On September 22, 2000, about 2043 hours mountain standard time, a Cessna 182G, N3103S, operated by the pilot, collided with hilly terrain about 1.5 miles northeast of the Tuba City, Arizona, airport. The commercial rated pilot and private rated pilot/passenger were fatally injured. The airplane was destroyed. Visual meteorological conditions prevailed for the personal flight, operating under 14 CFR Part 91, and a visual flight rules flight plan was filed. The flight departed the Phoenix, Arizona, Deer Valley Airport about 1930.

The pilot had volunteered to use his airplane for the Flights For Life, Inc. organization, and was transporting blood to Tuba City. The Tuba City airport is a remotely located and unattended airport with no facilities. According to a courier for the hospital, the airplane was to arrive about 2035. The courier arrived about 2025, and about 2030 the pilot-operated runway lights came on. Within 3 to 5 minutes the courier saw an airplane's lights heading toward the airport. The airplane flew from south to north; she estimated about two telephone poles above the airport, continued north, and did not land. The courier estimated that the winds, which were rocking her car, were from the west. After waiting some period of time, she advised the hospital that the airplane did not arrive and she departed. She said the winds were calm at the time of her departure.

The airplane was located September 23, 2000, by the Civil Air Patrol (CAP).


According to information obtained from the pilot's logbook, he had accumulated about 4,454 total flight hours. The log documented a total of 385 night flight hours, with the most recent on August 28, 2000, for 1.6 hours. According to the logbook, the pilot's previous flights into Tuba City were in daylight conditions. The pilot obtained a limited third-class flight physical on May 5, 1999. The pilot was required to wear corrective lenses for near and distant vision. The certificate was valid for 6 months following the month examined.


According to Federal Aviation Administration (FAA) records, the passenger was a private pilot rated for single engine land airplanes. At his last recorded flight physical he reported a total flight time of 600 hours.


Examination of the logbooks revealed that the last annual inspection occurred on October 9, 1999, about 3,840 hours total airframe time. On July 14, 1999, the instrument panel was removed for repair/calibration and updating of the instrument presentation and lighting. The static and altimeter systems were functionally tested in compliance with FAR 91.411. The altimeter was tested to 16,000 feet. On March 8, 2000, the transponder was functionally tested in accordance with FAR 91.413.


The National Weather Service had issued an advisory for turbulence and strong southwest winds 25 to 35 knots with gusts to 45 from early afternoon to early evening. The Tuba City Police Department personnel estimated the wind was out of the southeast about 40 to 50 miles per hour around the time of the accident. According to a Safety Board computer program, sunset occurred about 1828, and the moon was below the horizon about 31.8 degrees.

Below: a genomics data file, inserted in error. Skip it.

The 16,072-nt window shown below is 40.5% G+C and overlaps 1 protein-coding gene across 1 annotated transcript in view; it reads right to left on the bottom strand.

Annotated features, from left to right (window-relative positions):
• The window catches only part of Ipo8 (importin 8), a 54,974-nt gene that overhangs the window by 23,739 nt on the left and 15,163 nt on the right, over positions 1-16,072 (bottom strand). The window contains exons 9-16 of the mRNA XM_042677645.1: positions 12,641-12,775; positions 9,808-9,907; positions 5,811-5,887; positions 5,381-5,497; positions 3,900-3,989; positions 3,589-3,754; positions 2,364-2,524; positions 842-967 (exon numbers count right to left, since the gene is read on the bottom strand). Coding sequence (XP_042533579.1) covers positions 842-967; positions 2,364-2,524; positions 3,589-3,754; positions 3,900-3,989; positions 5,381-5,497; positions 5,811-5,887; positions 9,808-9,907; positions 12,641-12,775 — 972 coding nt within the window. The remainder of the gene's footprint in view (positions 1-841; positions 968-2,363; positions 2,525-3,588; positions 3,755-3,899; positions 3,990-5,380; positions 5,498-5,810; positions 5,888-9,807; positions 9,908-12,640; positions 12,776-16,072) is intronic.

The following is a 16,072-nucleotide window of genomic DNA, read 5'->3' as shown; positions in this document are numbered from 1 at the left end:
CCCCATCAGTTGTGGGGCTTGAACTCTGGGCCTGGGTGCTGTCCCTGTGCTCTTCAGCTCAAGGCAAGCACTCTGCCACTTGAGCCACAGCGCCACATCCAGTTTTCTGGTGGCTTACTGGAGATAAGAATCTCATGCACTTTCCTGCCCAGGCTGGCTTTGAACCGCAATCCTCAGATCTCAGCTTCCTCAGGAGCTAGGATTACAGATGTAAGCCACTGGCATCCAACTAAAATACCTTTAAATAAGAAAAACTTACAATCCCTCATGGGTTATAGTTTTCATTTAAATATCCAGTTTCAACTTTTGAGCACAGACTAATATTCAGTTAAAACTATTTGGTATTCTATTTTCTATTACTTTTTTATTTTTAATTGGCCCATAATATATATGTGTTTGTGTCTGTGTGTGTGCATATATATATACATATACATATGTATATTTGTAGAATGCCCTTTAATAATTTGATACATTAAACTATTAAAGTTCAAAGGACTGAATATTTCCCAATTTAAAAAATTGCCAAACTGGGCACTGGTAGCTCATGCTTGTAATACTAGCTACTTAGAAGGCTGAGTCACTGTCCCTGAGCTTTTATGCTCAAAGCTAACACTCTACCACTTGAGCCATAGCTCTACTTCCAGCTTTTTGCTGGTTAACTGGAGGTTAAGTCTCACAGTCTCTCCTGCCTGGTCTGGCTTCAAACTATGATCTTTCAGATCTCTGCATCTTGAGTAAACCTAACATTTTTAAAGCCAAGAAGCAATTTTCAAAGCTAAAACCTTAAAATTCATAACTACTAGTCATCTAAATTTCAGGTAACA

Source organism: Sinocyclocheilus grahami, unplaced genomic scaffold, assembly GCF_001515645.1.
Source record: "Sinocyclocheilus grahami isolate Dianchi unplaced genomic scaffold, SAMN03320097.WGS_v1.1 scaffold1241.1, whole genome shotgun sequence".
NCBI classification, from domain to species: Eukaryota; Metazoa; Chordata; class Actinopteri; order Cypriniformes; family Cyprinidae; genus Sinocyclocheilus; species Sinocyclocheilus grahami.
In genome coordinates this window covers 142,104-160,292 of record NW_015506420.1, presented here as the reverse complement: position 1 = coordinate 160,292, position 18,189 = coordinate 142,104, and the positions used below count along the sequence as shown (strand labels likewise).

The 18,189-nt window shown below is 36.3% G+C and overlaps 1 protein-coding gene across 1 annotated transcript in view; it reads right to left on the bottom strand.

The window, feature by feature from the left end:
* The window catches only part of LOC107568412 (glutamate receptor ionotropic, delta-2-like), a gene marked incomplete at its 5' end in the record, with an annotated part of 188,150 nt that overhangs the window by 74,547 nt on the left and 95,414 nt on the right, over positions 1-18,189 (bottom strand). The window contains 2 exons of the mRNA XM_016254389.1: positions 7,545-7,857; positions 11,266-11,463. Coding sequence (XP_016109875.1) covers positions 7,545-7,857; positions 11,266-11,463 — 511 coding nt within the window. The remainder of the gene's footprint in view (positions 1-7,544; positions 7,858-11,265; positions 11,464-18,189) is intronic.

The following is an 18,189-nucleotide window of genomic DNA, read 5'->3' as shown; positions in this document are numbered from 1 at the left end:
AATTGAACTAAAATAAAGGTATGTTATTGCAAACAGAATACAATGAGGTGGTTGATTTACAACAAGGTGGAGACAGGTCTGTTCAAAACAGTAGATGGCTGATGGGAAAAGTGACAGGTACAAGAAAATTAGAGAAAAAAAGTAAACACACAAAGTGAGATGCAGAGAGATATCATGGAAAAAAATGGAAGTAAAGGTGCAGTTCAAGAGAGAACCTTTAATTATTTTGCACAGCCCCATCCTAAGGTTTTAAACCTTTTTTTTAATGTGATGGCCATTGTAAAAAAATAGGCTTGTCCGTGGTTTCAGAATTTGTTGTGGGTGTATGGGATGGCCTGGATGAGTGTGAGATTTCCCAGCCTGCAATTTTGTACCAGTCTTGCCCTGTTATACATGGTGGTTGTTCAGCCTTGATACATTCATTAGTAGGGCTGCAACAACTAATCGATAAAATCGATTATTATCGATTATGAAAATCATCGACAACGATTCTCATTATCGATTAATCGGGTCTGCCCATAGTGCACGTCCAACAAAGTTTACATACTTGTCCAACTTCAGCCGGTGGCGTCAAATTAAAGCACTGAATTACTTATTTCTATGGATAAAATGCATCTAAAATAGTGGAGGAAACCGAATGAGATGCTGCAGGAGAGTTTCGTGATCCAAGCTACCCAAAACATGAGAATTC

The wreckage was scattered path about 140 feet along an azimuth of 310 degrees magnetic. The first identifiable points of ground contact were red navigation light glass fragments with wing tip material. Next was a propeller blade separated from the hub. The blade exhibited leading edge damage and chordwise striations. About 15 feet further northwest, the left cabin door was located exhibiting vertical accordion like damage of the leading edge. The No. 2 propeller blade was located about 45 feet further, still attached to the hub and exhibiting blade twisting and trailing edge "s" bending.

The main wreckage was found, with the empennage inverted, about 140 feet from the first ground contact. The wings exhibited leading edge accordioning from the leading edge to the trailing edge. The damaged flaps were still attached to the wings and found retracted. The seats were found outside of the cabin area. The elevator trim tab was still attached to the right elevator with 5 degrees of measured tab down trim. Numerous fragmented parts were found to have over traveled the main wreckage into an arroyo about 20 feet beyond and below. The fuel tank selector was found on both. Examination of the GE 94 cockpit overhead lamps revealed element stretching.

Various instruments were recovered and examined. They were all broken from the instrument panel and found lying on the ground. The altimeter Kollsman window indicated 29.90 inHg, and 3,750 feet mean sea level. The clock was stopped at 8:43. The directional gyro indicated 345 degrees and the tachometer recording function displayed 460.02 hours. The needle was missing. The circuit breaker panel and light rheostats were destroyed. Instrument faces for the gyro horizon and rate of climb were found with no useful information.


On September 25, 2000, the Coconino County Medical Examiner performed post mortem examination of the pilot. During the procedure samples were obtained for toxicology analysis by the FAA Civil Aeromedical Institute in Oklahoma City, Oklahoma. According to the report, an unquantified amount of Quinidine was present in a kidney sample and detected in muscle and liver samples.


The wreckage was released to the insurance company representative on September 26, 2000.

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